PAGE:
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The Art of Video Games exhibition celebrates creativity and technology

Explore the 40-Year Evolution of Electronic Gaming at the Chrysler Museum of Art

NORFOLK, Va. (Feb. 1, 2015)—The Chrysler Museum of Art becomes a gamer's paradise with the Smithsonian American Art Museum's groundbreaking exhibition The Art of Video Games. The show explores the 40-year evolution of video games as an artistic medium, from their modest pixelated beginnings to the stunning, lifelike graphics of today. The interactive exhibition previews to Museum Members (and others who purchase tickets) on the evening of Feb. 13, and remains on view through May 10, 2015. Admission is free.

In a mere four decades, video games have come to dominate American popular culture, infiltrating almost every aspect of our modern visual culture, said Jeff Harrison, Chief Curator at the Chrysler Museum. "They are breathtakingly inventive, endlessly entertaining, and all-pervasive, but one question seems to remain: are they art? This exhibition answers that question with a resounding yes."

By tracing the technological timeline, The Art of Video Games demonstrates how the medium has emerged as an art form of its own—comparable to film, animation, and performances, said Harrison. From Atari to PlayStation 3, the exhibition focuses on the interplay of graphics, technology and storytelling through some of the best games from 20 different gaming systems. Through still images, video footage and interactive displays, visitors can explore the fantasy worlds of more than 80 games, as well as the artistic vision of their creators.

Video games are designed to create an interactive experience, and this exhibition gives viewers the chance to interact with the art. Visitors can play five featured games, one from each era of video game development. The playable games—Pac-Man, Super Mario Brothers, The Secret of Monkey Island, Myst and Flower—showcase techniques that video game artists continually built upon to upgrade gaming into the superior experience that is today.

"Video games are a prevalent and increasingly expressive medium within modern society," said Chris Melissinos, former chief gaming officer for Sun Microsystems and guest curator of the traveling exhibition. "In the 40 years since the introduction of the first home video game, the field has attracted exceptional artistic talent. Video games, which include classic components of art, offer designers a previously unprecedented method of communicating with and engaging audiences by including a new element, the player, who completes the vivid, experiential art form by personally interacting with the game elements."

Related programs include:

Exhibition Opening Party
Thursday, Feb. 13 from 6–10 p.m.
Celebrate the opening of this groundbreaking exhibition with DJed music, light refreshments and a cash bar, a photo booth, and a chance to play vintage video games. Cost: Free for Museum Members and children, $10 for all others. The preview party is generously sponsored by Astro Entertainment.

Free Family Day: E For Everyone
Saturday, March 14 at 10 a.m.–3 p.m.
Dress as your favorite video game character to travel through the ages and find great treasures. Cost: Free.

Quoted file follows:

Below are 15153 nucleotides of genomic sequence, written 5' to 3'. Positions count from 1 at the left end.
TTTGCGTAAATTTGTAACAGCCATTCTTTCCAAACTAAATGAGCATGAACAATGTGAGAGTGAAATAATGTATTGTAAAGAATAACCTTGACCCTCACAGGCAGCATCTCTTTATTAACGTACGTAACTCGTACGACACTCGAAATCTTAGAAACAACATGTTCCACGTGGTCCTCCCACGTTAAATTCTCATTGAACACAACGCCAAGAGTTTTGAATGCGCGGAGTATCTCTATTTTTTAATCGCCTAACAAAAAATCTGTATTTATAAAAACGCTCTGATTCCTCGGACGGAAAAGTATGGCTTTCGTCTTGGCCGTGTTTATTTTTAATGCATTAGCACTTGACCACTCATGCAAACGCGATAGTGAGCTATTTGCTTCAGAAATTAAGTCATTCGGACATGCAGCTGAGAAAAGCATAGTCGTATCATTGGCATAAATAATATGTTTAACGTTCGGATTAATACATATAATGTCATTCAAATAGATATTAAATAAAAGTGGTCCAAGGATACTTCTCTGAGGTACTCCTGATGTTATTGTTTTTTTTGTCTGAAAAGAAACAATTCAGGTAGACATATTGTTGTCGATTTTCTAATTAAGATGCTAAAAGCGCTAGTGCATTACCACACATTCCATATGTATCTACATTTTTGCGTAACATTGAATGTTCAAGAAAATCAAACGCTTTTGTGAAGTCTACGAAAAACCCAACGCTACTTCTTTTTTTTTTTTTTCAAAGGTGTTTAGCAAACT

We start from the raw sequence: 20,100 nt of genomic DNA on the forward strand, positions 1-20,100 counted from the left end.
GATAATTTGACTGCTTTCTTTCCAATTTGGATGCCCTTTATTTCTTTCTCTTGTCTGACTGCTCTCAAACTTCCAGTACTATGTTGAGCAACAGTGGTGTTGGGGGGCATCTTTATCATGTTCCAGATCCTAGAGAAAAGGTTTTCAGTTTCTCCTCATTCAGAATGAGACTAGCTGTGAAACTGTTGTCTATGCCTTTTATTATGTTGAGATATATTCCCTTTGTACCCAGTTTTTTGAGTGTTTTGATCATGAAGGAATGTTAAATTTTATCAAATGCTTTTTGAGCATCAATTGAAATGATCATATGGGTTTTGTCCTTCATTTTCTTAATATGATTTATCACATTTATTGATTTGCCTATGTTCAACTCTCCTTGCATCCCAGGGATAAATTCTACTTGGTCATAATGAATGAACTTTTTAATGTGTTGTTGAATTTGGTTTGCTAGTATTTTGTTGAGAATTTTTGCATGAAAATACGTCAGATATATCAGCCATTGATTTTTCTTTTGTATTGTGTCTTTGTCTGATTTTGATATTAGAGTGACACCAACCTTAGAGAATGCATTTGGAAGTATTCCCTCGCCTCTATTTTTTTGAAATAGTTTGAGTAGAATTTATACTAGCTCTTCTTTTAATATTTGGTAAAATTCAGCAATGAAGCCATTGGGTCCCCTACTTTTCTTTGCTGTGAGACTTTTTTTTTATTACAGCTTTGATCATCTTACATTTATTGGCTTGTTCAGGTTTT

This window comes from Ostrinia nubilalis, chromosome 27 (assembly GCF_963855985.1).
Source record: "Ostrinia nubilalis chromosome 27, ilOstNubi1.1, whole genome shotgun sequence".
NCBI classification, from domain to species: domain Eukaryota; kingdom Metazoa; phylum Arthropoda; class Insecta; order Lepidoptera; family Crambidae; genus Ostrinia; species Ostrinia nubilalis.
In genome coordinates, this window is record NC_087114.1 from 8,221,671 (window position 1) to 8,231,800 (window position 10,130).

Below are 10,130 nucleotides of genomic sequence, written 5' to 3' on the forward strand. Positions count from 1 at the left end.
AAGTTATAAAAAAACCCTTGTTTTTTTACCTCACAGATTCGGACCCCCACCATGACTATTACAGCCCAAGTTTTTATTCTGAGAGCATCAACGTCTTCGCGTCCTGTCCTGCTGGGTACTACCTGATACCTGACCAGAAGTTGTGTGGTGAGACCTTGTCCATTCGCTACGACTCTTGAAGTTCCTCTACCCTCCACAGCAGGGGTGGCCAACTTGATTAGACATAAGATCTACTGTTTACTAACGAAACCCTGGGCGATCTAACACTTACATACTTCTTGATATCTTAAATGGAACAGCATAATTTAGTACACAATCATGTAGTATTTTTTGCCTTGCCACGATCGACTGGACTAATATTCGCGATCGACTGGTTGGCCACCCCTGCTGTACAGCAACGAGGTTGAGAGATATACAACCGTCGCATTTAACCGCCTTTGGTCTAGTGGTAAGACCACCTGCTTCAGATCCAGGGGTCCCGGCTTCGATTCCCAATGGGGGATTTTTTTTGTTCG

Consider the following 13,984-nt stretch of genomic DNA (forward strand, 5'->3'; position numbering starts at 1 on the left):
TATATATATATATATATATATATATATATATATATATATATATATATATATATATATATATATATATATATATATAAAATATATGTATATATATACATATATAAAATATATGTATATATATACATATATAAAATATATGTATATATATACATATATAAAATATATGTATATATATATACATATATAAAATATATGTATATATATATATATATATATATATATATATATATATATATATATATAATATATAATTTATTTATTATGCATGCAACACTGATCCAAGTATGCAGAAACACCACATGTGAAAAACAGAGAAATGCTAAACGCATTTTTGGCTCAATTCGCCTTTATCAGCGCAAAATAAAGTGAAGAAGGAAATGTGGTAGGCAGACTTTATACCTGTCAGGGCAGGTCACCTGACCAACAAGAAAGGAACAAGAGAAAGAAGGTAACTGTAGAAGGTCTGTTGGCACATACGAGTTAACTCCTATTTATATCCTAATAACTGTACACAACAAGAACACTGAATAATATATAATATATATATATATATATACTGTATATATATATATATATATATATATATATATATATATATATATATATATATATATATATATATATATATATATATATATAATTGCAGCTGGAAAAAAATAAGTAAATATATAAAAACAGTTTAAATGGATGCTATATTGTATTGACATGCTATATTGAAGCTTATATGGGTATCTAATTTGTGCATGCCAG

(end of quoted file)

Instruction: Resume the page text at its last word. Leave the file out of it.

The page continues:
Third Thursday: Game On!
Thursday, April 16 from 5–10 p.m.
Throw down the virtual gauntlet at our GameStop Gaming Tournament. Challenge family and friends to beat your high scores while you enjoy friendly competition, live electronic music, and a cash bar at this eclectic evening. Cost: Free for Museum Members, $5 for all others.

The Art of Video Games is organized by the Smithsonian American Art Museum, with generous support from Entertainment Software Association Foundation, Sheila Duignan and Mike Wilkins, Shelby and Frederick Gans, Mark Lamia, Ray Muzyka and Greg Zeschuk, Rose Family Foundation, Betty and Lloyd Schermer, and Neil Young. The C.F. Foundation in Atlanta supports the museum's traveling exhibition program, Treasures to Go.


The recently expanded Chrysler Museum of Art in Norfolk, Virginia, is one of America's most distinguished mid-sized art museums, with a nationally recognized collection of more than 30,000 objects, including one of the great glass collections in America. The core of this collection was given to the Museum by Walter P. Chrysler, Jr., an avid art collector who donated thousands of objects from his private collection to the Museum in 1971. In the years since Chrysler's death in 1988, the Museum has dramatically extended its campus and developed new ties with the Norfolk community. It now has rapidly growing collections, especially in the fields of contemporary glass, American art, photography, and 21st-century art.

In 2011, the Chrysler opened a full-service glass studio with a 560-pound capacity furnace, a full hot shop, a flameworking studio, nine annealing ovens, and a coldworking shop. In addition, the Chrysler administers two Federal-period historic houses in downtown Norfolk: the Moses Myers House and the Willoughby-Baylor House.

The Chrysler Museum of Art, One Memorial Place, Norfolk, and its Perry Glass Studio at 745 Duke St., are open Tuesday through Saturday, 10 a.m. to 5 p.m., and Sunday, noon to 5 p.m. The Historic Houses on E. Freemason Street are open weekends. Admission is free. For more information on exhibitions, events, and programs, call (757) 664-6200.


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